First woman in the Commonwealth to be elected Speaker (1950) and first B.C. woman appointed to serve in the Senate of Canada (1953)
Nancy Hodges was born in England in 1888. She attended King’s College at the University of London and, upon graduation, found work as a journalist. In 1912, she immigrated to Canada with her husband, Harry Percival Hodges. They settled first in Kamloops, British Columbia, where together they edited the Inland Sentinel newspaper. Following a move to Victoria in 1916, Hodges became editor of women’s content at the Victoria Times newspaper, a position she would hold for over 20 years before gaining further recognition as a daily columnist.
In 1937, the Victoria Liberal Association asked Hodges to run as a candidate in the provincial general election. Defeated in her first attempt, she ran successfully in 1941, joining the Liberal-Conservative coalition government. Hodges was re-elected to the Legislative Assembly in 1945, 1949 and 1952.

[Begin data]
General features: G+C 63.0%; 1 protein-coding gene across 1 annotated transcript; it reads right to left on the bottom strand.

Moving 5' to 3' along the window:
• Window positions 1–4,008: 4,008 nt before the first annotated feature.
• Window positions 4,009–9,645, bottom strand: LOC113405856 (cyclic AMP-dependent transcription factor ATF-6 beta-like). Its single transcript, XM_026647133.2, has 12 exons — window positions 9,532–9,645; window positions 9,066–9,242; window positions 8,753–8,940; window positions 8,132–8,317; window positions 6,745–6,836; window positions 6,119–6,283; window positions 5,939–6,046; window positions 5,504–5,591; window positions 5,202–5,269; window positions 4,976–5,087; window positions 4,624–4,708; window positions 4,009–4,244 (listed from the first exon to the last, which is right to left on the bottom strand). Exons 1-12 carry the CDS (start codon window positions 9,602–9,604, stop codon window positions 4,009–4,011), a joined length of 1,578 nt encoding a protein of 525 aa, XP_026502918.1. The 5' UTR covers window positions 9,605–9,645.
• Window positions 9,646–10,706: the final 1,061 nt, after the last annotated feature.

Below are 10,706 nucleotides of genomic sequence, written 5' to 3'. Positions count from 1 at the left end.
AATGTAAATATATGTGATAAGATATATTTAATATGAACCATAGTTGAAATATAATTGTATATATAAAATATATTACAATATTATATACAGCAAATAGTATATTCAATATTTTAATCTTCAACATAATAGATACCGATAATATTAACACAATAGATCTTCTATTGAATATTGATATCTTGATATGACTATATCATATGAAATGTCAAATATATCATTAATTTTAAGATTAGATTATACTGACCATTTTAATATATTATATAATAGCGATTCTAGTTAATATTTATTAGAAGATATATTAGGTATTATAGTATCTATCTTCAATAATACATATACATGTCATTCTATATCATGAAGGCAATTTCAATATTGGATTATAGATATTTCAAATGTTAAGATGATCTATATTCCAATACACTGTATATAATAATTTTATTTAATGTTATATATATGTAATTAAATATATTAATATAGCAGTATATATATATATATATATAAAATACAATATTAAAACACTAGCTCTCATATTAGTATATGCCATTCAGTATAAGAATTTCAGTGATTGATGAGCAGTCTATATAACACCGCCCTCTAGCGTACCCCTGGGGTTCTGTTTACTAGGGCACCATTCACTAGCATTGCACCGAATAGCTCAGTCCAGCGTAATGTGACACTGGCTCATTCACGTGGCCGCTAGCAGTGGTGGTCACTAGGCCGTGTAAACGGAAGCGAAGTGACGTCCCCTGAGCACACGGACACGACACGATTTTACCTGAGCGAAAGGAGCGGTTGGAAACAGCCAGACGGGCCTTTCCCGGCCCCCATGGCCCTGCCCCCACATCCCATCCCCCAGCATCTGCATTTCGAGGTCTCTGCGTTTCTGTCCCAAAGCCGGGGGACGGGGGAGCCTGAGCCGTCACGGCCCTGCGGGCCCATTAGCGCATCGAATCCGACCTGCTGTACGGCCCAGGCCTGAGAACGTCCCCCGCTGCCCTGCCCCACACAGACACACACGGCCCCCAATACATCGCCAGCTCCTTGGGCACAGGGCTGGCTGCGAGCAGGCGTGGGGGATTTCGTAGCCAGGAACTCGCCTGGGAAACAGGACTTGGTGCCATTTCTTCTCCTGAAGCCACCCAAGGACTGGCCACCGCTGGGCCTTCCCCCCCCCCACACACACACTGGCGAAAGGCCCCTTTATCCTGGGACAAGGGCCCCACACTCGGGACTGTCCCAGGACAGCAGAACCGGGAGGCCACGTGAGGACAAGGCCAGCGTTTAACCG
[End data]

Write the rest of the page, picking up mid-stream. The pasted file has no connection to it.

In the Legislative Assembly, Hodges gained a reputation as a skilled debater and supporter of women’s rights. She opposed the layoff of single women following the end of the Second World War, advocated for the extension of benefits to women under the then-Workmen’s Compensation Act and argued for the protection of married women’s property rights.
In 1950, Hodges was elected Speaker of the Legislative Assembly, becoming the first woman in the Commonwealth to hold this position. “I’ll doubtless find it hard to restrain myself sometimes” said Hodges of the Speakership, a role in which she could not enter the debate. However, fellow members praised her seriousness, efficiency and ability to keep control of the House at all times.
Following her defeat in the 1953 provincial election, Hodges made history once again; in November 1953, she was the first woman from British Columbia to be appointed to the Senate of Canada, where she served until 1965.